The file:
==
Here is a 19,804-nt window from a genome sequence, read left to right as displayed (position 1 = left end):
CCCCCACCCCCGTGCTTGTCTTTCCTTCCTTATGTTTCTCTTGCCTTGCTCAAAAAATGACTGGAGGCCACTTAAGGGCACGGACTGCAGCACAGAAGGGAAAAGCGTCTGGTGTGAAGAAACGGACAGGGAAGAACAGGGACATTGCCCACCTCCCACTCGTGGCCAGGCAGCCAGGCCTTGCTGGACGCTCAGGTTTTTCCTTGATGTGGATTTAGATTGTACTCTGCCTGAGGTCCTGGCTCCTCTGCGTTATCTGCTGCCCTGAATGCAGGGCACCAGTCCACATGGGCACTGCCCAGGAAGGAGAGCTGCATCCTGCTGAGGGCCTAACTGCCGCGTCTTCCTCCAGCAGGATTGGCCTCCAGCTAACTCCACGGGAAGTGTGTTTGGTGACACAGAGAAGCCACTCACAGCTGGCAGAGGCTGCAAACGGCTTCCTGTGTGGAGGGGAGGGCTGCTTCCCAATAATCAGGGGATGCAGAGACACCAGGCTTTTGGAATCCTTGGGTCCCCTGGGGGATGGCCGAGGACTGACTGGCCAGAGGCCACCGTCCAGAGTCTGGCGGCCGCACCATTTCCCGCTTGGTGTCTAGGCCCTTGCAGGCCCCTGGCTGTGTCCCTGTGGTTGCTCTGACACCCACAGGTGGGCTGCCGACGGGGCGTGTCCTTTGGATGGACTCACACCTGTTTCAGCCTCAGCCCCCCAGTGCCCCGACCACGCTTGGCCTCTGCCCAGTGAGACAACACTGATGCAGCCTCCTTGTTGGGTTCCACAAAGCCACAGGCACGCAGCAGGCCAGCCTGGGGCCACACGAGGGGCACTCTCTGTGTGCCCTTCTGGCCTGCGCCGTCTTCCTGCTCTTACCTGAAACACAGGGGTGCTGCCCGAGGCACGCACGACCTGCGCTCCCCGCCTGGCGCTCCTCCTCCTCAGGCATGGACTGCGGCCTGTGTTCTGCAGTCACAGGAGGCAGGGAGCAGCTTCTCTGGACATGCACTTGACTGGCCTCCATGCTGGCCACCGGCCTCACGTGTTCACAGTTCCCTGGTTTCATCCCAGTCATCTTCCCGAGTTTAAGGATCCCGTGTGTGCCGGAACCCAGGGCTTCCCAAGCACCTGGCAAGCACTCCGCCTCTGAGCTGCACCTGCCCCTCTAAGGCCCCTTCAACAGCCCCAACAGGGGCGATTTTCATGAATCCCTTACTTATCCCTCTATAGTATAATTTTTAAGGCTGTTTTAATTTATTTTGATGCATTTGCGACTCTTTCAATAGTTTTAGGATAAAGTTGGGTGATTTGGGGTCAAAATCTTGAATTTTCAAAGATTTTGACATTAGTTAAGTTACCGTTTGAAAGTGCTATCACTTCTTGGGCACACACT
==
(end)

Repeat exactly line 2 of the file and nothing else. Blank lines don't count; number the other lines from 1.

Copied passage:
CCCCCACCCCCGTGCTTGTCTTTCCTTCCTTATGTTTCTCTTGCCTTGCTCAAAAAATGACTGGAGGCCACTTAAGGGCACGGACTGCAGCACAGAAGGGAAAAGCGTCTGGTGTGAAGAAACGGACAGGGAAGAACAGGGACATTGCCCACCTCCCACTCGTGGCCAGGCAGCCAGGCCTTGCTGGACGCTCAGGTTTTTCCTTGATGTGGATTTAGATTGTACTCTGCCTGAGGTCCTGGCTCCTCTGCGTTATCTGCTGCCCTGAATGCAGGGCACCAGTCCACATGGGCACTGCCCAGGAAGGAGAGCTGCATCCTGCTGAGGGCCTAACTGCCGCGTCTTCCTCCAGCAGGATTGGCCTCCAGCTAACTCCACGGGAAGTGTGTTTGGTGACACAGAGAAGCCACTCACAGCTGGCAGAGGCTGCAAACGGCTTCCTGTGTGGAGGGGAGGGCTGCTTCCCAATAATCAGGGGATGCAGAGACACCAGGCTTTTGGAATCCTTGGGTCCCCTGGGGGATGGCCGAGGACTGACTGGCCAGAGGCCACCGTCCAGAGTCTGGCGGCCGCACCATTTCCCGCTTGGTGTCTAGGCCCTTGCAGGCCCCTGGCTGTGTCCCTGTGGTTGCTCTGACACCCACAGGTGGGCTGCCGACGGGGCGTGTCCTTTGGATGGACTCACACCTGTTTCAGCCTCAGCCCCCCAGTGCCCCGACCACGCTTGGCCTCTGCCCAGTGAGACAACACTGATGCAGCCTCCTTGTTGGGTTCCACAAAGCCACAGGCACGCAGCAGGCCAGCCTGGGGCCACACGAGGGGCACTCTCTGTGTGCCCTTCTGGCCTGCGCCGTCTTCCTGCTCTTACCTGAAACACAGGGGTGCTGCCCGAGGCACGCACGACCTGCGCTCCCCGCCTGGCGCTCCTCCTCCTCAGGCATGGACTGCGGCCTGTGTTCTGCAGTCACAGGAGGCAGGGAGCAGCTTCTCTGGACATGCACTTGACTGGCCTCCATGCTGGCCACCGGCCTCACGTGTTCACAGTTCCCTGGTTTCATCCCAGTCATCTTCCCGAGTTTAAGGATCCCGTGTGTGCCGGAACCCAGGGCTTCCCAAGCACCTGGCAAGCACTCCGCCTCTGAGCTGCACCTGCCCCTCTAAGGCCCCTTCAACAGCCCCAACAGGGGCGATTTTCATGAATCCCTTACTTATCCCTCTATAGTATAATTTTTAAGGCTGTTTTAATTTATTTTGATGCATTTGCGACTCTTTCAATAGTTTTAGGATAAAGTTGGGTGATTTGGGGTCAAAATCTTGAATTTTCAAAGATTTTGACATTAGTTAAGTTACCGTTTGAAAGTGCTATCACTTCTTGGGCACACACT